Government also has an important role to play in promoting trade. That means reauthorizing the State Trade Export Promotion program at a more aggressive level and providing technical assistance to small businesses that want to export. It likewise requires renewing the Export-Import Bank so exporters aren’t at a significant competitive disadvantage. Corporate tax rates need to stop providing an incentive to global businesses to do “inversions,” in which they reincorporate and invest abroad instead of at home. It also means significant promotion abroad of the benefits of investing in the U.S. The Select USA program is worthy of expansion. And it’s up to the government to attract—and retain—more skilled immigrants, who add enormous value and energy to the economy, and create jobs for American workers. That will require better immigration rules for those with high skills, including more HB-1 visas.

It’s not enough, though, simply to increase economic growth, unless its fruits are broadly shared. When Americans support each other, they maximize their individual and collective opportunities to succeed. Delaware has increased the minimum wage, invested in substance-use disorder treatment to help people get back on their feet and created strong partnerships between employers and educational institutions on skills training.

The ability of Americans to earn a decent minimum wage, to access affordable and quality health care, and to live a retirement in dignity differentiates us from so many countries where those conditions don’t exist. Failing to provide these basic supports actually cannibalizes the economy. When Americans don’t feel confident in their own financial future, they won’t spend the money that fuels the consumer-driven economy.

Growing without sharing won’t get it done. And neither will redistribution without growth.

Business icons built this understanding into their own business models. American auto pioneers insisted on paying a wage that allowed their own employees to purchase what they manufactured and assembled. Employers know that employees who are worried about losing their job because they have to take care of sick relatives are unlikely to perform at desired levels. Government policies give mothers and fathers the certainty that an on-the-job injury won’t plunge their families into poverty.

These investments should help those in the workforce attain the basic four tickets to a stable and secure middle class: a reasonable wage, a comfortable retirement befitting a lifetime of work, affordable health insurance, and enough money to save for college.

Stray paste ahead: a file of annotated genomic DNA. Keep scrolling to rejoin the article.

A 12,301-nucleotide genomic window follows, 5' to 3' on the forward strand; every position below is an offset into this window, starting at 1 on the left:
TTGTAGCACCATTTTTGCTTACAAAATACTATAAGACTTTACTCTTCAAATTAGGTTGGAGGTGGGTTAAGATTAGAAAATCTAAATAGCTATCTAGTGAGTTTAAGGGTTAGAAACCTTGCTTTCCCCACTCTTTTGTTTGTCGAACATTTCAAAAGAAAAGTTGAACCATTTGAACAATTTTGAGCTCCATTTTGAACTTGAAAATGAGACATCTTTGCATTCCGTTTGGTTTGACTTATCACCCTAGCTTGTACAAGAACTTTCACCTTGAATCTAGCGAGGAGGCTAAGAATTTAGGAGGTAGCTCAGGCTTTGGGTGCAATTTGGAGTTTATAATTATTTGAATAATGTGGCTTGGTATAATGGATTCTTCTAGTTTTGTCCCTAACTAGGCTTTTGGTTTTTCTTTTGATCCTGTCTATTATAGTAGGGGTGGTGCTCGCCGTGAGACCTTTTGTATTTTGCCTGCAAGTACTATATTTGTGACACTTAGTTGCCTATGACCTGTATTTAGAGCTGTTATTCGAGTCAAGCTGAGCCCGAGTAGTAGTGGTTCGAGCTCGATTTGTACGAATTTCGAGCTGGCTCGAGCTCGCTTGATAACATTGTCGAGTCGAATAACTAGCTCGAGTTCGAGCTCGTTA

Boondoggle U

Today is Memorial Day, a day to remember and honor those who have served our country. That so many came home wounded, and so many did not come home at all, more than justifies our reverence for their contributions to our society. Born in England in 1941, I also extend my thanks to my mother, to my father and so many others in my extended family who served valiantly, both in war and in peace.

There’s talk these days about how the US should respond to the increasing threat posed by ISIS. Very few of us want us to again send troops to solve a problem that ultimately cannot be solved by troops. (Unless we want Iraq/Syria to become a US Territory like Puerto Rico.)

I’m assuming that the facts presented in the article below are true. Given my understanding of how those in the clown car we call Washington DC work, none of this should surprise me. But it re-inforces my reluctance for us to get further involved in the crap that is Iraq/Syria these days. I can’t see how anything we do is going to fundamentally change the leadership dynamics over there which is tribalism at its finest, supported by religious beliefs that by and large, we don’t share.

The point is we lost thousands of military lives, sacrificed countless civilian lives in Iraq and Afghanistan, and while some of this intervention by the U.S. and its allies was probably justified, the outcome we see today is increasingly unfavorable. The money spent is gone; the money unspent on our next overseas adventure could be much better spent here at home.

by Megan McCloskey and Vince Dixon / ProPublica, May 20, 2015

This is a story about how the U.S. military built a lavish headquarters in Afghanistan that wasn’t needed, wasn’t wanted and wasn’t ever used—at a cost to American taxpayers of at least $25 million.

From start to finish, this 64,000-square-foot mistake could easily have been avoided. Not one, not two, but three generals tried to kill it. And they were overruled, not because they were wrong, but seemingly because no one wanted to cancel a project Congress had already given them money to build.

In the process, the story of “64K” reveals a larger truth: Once wartime spending gets rolling there’s almost no stopping it. In Afghanistan, the reconstruction effort alone has cost $109 billion, with questionable results.

The 64K project was meant for troops due to flood the country during the temporary surge in 2010. But even under the most optimistic estimates, the project wouldn’t be completed until six months after those troops would start going home.

Along the way, the state-of-the-art building, plopped in Afghanistan’s Helmand province, nearly doubled in cost and became a running joke among Marines. The Pentagon could have halted construction at many points—64K made it through five military reviews over two years—but didn’t, saying it wanted the building just in case U.S. troops ended up staying. (They didn’t.)